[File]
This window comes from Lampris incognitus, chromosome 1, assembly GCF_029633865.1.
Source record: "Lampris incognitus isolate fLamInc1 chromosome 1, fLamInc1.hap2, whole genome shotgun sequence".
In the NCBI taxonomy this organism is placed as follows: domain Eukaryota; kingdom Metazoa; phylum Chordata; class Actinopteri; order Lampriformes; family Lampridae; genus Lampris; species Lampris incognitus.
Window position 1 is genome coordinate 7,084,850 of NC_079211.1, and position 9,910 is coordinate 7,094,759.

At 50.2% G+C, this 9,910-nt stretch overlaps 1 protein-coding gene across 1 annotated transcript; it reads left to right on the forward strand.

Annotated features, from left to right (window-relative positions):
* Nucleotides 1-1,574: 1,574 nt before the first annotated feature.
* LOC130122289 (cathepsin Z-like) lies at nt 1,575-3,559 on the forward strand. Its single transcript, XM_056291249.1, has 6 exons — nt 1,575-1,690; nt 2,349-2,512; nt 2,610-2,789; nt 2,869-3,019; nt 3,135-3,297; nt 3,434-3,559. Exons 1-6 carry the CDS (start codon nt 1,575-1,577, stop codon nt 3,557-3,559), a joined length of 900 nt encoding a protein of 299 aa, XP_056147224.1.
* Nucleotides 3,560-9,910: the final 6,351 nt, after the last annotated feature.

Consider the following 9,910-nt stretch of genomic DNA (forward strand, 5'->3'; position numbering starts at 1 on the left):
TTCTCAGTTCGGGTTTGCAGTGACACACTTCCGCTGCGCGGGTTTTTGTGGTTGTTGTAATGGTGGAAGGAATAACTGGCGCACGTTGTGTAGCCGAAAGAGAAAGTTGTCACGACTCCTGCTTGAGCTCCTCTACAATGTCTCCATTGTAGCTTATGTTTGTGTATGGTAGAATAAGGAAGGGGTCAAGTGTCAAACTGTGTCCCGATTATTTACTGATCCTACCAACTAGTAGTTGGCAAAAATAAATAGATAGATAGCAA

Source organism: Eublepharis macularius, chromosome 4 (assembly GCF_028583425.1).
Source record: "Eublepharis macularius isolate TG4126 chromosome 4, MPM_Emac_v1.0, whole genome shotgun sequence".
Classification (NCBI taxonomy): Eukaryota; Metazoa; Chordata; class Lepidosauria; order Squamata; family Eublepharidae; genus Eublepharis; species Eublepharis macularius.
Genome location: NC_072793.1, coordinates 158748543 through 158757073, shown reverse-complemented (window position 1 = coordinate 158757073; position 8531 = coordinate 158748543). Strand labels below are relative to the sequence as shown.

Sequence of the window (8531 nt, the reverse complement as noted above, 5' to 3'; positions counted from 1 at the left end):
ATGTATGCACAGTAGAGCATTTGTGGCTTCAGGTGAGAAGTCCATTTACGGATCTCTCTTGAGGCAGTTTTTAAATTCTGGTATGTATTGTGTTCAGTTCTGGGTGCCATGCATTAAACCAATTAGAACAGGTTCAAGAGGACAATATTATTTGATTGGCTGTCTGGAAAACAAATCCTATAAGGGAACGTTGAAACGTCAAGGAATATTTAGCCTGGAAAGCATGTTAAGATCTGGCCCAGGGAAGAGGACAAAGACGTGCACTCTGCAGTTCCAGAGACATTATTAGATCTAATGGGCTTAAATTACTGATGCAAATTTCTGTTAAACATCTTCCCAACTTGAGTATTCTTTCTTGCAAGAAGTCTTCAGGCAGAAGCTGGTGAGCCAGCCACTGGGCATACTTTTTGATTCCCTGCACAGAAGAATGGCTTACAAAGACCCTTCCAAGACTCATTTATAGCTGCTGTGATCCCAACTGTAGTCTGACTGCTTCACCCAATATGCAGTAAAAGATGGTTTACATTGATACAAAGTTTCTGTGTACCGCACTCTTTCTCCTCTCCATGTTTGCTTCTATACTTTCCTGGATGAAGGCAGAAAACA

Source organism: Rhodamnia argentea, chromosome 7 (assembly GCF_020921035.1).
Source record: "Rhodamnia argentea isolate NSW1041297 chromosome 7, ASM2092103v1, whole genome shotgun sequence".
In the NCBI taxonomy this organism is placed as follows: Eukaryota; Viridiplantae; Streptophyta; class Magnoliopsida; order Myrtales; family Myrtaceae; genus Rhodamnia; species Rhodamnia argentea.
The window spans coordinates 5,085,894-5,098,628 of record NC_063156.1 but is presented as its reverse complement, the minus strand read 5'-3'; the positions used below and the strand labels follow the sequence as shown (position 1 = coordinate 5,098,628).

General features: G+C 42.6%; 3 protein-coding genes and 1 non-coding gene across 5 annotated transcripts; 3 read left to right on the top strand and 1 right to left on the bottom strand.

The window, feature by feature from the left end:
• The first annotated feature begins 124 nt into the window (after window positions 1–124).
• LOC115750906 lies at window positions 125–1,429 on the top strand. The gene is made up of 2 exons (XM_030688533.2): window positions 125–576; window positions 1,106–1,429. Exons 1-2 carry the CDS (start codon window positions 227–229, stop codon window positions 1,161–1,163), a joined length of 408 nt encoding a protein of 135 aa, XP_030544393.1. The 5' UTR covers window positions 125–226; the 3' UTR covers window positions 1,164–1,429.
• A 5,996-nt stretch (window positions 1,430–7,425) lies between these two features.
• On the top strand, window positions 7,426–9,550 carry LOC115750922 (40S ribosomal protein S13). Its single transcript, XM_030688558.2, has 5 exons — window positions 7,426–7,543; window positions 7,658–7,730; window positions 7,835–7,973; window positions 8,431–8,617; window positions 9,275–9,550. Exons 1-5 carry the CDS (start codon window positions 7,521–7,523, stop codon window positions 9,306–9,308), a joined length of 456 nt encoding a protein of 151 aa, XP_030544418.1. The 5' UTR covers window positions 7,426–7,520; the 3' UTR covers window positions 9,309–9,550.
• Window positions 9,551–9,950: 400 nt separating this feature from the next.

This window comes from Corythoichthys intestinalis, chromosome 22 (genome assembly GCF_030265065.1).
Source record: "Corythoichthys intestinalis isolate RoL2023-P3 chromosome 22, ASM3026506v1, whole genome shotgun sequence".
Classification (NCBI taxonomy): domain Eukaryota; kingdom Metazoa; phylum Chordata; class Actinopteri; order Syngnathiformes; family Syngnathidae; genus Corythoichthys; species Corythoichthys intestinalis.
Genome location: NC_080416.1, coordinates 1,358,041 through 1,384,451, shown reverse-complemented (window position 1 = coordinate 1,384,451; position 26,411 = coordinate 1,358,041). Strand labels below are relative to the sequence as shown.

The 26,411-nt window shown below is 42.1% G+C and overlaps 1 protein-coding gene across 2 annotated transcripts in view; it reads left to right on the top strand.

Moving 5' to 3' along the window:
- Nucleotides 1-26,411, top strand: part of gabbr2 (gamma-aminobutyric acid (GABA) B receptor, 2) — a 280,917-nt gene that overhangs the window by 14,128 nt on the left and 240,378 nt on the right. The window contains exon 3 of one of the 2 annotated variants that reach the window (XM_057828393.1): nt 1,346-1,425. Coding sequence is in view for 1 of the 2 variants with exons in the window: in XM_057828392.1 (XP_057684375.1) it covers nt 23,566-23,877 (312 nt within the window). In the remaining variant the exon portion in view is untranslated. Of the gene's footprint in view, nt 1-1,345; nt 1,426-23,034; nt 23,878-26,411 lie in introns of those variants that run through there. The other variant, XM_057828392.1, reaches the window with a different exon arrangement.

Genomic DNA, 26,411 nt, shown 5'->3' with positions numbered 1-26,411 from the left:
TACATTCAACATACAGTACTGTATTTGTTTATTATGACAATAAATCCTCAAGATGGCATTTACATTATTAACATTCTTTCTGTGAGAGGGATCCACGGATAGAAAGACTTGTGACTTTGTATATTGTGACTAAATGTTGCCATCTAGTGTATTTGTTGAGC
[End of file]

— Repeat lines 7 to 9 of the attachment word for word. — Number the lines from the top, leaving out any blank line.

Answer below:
* Nucleotides 1-1,574: 1,574 nt before the first annotated feature.
* LOC130122289 (cathepsin Z-like) lies at nt 1,575-3,559 on the forward strand. Its single transcript, XM_056291249.1, has 6 exons — nt 1,575-1,690; nt 2,349-2,512; nt 2,610-2,789; nt 2,869-3,019; nt 3,135-3,297; nt 3,434-3,559. Exons 1-6 carry the CDS (start codon nt 1,575-1,577, stop codon nt 3,557-3,559), a joined length of 900 nt encoding a protein of 299 aa, XP_056147224.1.
* Nucleotides 3,560-9,910: the final 6,351 nt, after the last annotated feature.